IRAQ - QUESTIONS STILL NEED ANSWERING
Whatever the Labour Party bigwigs wish, Iraq is an issue that won't go away. On Sunday, the Sunday Times produced further evidence that the country was deceived into going to war. Journalist Michael Smith writes;
Six weeks ago The Sunday Times published the leaked minutes of a July 2002 Downing Street meeting in which Tony Blair committed Britain to war in Iraq months before parliament was consulted.
They detailed a secret pledge to President George W Bush to help oust Saddam, showed that Lord Goldsmith, the attorney-general, had warned such action could be illegal and that Jack Straw, the foreign secretary, had thought the case for war was “thin”.
This alone is disturbing when one recalls that as with the intelligence picture, the Prime Minister presented a clearcut picture of what is revealed as having been a far from clearcut position. Even if one is uncomfortable with Michael Howard calling the Prime Minister a 'liar ' it is clear that he has certainly not told 'the truth, the whole truth and nothing but the truth.'
The evidence is that he has clearly trated parliament with disdain as has sadly been his practice for the past eight years. It seems that he has also failed to keep the Cabinet in the loop. The decline of Cabinet government will surely be one of the the most distressing consequences of the Blair Government. However, at this point it seems fair to add that Cabinet ministers have to bear their share of responsibility. With war, tuition fees and the assault on civil liberties, Cabinet ministers are either full partners in Blair's actions or they have placed their careers before principle.
Read on further and one finds more evidence of the duplicity of the drift to war;
The minutes showed that Sir Richard Dearlove, then head of MI6, warned Blair’s war cabinet that “the intelligence and facts were being fixed around the policy”. The prime minister, who had chaired that July meeting, told the White House briefing room that “the facts were not being fixed in any shape at all”.
Now leaked documents add to this picture. Again the Sunday Times goes on;
It makes clear that both Blair and Bush have a lot to apologise for: “When the prime minister discussed Iraq with President Bush at Crawford in April he said that the UK would support military action to bring about regime change,” it states, adding that “regime change per se is illegal”.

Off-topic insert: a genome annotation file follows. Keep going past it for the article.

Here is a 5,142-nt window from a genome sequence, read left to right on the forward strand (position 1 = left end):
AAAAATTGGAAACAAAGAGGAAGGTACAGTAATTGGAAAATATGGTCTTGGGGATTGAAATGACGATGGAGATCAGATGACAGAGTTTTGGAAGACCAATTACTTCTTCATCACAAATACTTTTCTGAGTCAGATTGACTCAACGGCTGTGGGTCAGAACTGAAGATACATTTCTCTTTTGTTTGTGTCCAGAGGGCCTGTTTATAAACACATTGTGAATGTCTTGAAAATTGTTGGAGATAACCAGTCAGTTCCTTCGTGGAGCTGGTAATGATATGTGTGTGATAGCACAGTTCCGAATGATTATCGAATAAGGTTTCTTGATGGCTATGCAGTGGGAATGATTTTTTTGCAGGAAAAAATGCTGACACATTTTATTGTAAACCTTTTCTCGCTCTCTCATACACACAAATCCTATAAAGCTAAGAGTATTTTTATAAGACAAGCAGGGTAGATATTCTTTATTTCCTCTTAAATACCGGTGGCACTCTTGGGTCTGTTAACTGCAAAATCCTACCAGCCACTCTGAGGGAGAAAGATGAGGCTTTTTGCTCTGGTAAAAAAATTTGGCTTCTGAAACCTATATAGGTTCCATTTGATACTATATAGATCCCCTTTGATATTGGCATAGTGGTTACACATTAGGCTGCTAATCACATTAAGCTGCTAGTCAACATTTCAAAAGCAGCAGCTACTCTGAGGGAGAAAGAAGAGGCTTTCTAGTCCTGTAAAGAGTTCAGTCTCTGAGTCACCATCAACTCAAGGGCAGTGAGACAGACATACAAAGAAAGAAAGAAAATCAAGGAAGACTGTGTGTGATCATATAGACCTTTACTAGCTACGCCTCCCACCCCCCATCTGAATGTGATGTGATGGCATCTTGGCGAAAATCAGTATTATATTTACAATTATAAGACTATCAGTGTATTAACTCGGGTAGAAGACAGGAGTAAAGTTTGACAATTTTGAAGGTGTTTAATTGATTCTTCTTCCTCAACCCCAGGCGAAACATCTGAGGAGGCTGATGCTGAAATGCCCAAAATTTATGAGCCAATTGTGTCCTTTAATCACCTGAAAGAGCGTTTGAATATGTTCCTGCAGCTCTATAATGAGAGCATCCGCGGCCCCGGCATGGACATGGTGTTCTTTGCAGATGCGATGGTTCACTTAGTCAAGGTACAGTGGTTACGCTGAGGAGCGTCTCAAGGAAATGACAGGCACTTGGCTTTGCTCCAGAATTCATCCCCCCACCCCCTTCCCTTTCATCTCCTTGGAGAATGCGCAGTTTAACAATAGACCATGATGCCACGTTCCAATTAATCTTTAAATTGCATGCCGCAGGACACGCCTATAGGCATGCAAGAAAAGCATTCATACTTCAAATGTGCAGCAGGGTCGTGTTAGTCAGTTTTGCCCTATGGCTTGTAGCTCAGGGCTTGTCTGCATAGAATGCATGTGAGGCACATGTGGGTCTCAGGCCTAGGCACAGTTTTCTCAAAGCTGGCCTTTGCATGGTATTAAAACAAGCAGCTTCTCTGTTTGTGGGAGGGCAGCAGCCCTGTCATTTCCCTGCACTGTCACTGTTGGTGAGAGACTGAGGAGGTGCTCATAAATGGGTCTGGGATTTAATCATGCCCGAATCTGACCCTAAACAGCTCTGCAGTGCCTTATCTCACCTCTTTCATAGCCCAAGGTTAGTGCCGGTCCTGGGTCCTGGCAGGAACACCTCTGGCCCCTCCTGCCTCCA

As a prime minister had agreed to do something that was illegal under British interpretation of international law, it was “necessary to create the conditions in which we could legally support regime change”, the briefing paper says.
For Blair, “creating the conditions” meant going to the United Nations to get a unanimous resolution warning Iraq to co- operate with the inspectors or else.
I can only conclude that the arms inspections which I certainly supported, were really intended by the British Government as a part of an elaborate charade to enable war. As I watched the Prime Minister evasively face a television audience days before the General Election, I became completely convinced that this was a man who had become a stranger from the truth. The man who now speaks of his understandable joy at the fall of Saddam Hussein was also the man who said if Saddam disarmed he could stay in power. If you dear Reader can work it out, you are much wiser than me.
Some say that it is time to let go of the matter. I disagree. In Britain you can be charged with a crime many years after the event. Surely, our Government should not be let off the hook just a couple of years on. The fact is that the British people were misled and if nothing is done about it, it will happen again. Surely, we deserve a government which can be trusted on life and death matters. Yet so often we have been treated to sleight of hand.
Ultimately, the case for impeachment needs to be steeped up against the senior figures of this travesty for otherwise it becomes a scandal that in high office we have those who have literally got away with murder!